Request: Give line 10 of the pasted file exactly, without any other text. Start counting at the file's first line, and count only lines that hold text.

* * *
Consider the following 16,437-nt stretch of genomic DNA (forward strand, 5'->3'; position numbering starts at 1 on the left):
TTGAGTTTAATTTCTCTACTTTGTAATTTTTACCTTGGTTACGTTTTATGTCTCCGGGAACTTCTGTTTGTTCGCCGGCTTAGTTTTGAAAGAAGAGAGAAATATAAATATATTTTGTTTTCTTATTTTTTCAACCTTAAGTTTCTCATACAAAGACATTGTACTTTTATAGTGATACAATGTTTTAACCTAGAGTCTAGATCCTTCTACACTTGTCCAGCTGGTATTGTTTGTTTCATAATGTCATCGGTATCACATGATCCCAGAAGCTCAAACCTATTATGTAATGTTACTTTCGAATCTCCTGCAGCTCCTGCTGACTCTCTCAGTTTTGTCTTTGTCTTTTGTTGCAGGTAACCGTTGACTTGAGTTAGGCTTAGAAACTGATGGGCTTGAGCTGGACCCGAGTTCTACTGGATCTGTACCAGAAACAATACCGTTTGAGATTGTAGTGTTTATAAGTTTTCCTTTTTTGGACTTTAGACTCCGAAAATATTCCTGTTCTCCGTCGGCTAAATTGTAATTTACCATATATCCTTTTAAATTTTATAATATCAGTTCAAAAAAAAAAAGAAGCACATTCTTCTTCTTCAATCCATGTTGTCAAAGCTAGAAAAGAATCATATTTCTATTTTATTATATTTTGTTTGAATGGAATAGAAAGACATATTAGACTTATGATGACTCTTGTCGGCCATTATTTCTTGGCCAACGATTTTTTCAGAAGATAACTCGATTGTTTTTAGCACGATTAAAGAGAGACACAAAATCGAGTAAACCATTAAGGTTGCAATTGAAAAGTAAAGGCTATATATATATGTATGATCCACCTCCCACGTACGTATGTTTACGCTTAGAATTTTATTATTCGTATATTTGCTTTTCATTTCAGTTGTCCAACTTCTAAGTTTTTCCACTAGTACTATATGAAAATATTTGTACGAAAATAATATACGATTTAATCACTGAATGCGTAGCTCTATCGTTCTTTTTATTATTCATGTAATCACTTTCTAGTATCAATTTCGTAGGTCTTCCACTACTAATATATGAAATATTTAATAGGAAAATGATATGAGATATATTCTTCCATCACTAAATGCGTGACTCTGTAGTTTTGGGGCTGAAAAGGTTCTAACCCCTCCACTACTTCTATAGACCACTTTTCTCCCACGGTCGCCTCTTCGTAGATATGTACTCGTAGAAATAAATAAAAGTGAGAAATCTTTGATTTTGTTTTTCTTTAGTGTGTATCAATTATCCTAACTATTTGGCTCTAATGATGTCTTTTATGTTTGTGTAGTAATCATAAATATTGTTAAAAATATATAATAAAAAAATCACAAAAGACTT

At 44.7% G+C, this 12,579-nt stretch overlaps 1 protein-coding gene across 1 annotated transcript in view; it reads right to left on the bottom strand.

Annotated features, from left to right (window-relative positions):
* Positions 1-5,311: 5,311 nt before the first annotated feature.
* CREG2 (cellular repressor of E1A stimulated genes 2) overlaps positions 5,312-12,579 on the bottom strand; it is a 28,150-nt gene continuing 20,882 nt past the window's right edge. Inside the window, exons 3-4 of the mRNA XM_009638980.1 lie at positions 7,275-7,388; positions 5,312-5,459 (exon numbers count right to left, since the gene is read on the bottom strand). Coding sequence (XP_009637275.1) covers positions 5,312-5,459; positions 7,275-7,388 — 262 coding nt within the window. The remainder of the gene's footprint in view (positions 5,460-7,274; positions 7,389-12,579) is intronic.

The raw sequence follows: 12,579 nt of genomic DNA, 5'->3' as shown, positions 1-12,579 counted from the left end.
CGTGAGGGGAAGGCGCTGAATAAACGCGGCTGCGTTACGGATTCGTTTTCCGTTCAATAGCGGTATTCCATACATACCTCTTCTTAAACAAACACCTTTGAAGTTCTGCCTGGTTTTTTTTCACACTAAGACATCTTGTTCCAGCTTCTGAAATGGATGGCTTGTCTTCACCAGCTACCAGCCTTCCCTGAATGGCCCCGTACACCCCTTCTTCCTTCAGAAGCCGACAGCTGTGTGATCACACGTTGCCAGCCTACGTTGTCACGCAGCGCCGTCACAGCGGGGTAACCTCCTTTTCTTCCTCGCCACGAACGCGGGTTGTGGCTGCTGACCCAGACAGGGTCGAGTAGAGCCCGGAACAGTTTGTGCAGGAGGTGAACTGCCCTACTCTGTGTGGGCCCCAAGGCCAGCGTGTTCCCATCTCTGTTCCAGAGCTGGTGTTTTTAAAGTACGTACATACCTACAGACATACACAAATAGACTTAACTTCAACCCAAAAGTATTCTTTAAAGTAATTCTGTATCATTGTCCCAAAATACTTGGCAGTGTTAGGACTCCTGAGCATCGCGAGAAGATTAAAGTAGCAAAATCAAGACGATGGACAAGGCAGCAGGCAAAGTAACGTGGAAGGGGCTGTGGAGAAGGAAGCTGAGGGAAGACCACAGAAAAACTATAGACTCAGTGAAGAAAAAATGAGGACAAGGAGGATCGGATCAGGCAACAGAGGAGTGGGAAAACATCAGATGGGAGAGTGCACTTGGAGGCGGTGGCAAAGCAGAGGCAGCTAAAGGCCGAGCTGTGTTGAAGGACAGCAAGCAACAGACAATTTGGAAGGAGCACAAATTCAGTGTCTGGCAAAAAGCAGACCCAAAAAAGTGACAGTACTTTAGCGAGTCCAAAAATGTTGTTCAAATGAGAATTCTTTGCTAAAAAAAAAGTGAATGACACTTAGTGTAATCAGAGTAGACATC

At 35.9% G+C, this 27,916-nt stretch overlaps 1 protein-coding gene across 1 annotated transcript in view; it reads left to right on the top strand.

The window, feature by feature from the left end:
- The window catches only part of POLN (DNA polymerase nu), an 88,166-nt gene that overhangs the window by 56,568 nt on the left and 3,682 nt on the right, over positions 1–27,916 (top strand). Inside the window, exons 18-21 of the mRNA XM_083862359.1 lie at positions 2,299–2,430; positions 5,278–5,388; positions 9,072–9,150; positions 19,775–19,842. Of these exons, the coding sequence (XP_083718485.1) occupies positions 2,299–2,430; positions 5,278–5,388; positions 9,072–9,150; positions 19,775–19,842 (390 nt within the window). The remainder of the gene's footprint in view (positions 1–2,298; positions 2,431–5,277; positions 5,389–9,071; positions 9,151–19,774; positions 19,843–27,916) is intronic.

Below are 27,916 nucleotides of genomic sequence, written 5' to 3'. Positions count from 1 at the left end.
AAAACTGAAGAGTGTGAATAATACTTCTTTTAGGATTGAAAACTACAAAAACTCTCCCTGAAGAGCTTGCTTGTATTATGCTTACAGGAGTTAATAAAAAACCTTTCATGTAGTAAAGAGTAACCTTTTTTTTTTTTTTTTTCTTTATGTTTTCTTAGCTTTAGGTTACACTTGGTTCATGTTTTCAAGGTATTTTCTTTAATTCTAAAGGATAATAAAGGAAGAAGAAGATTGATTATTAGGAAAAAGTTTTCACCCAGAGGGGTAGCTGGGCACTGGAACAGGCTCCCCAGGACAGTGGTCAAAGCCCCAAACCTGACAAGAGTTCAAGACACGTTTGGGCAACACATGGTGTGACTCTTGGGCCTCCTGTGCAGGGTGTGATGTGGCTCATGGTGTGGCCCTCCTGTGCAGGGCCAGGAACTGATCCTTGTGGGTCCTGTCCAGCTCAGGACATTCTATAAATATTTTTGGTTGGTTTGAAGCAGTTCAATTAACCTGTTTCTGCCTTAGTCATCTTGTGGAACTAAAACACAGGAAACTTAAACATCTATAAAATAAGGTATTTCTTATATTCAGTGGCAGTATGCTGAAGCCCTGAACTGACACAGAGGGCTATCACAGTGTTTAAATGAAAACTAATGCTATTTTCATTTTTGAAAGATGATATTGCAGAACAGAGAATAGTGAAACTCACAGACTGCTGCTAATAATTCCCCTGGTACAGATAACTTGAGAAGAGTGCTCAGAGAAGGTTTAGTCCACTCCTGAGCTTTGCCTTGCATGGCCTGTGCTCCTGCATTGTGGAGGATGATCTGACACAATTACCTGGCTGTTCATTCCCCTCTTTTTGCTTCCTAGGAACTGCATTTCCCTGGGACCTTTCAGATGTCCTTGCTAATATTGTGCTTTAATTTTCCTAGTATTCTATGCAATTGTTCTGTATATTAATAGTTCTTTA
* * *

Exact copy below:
The window, feature by feature from the left end: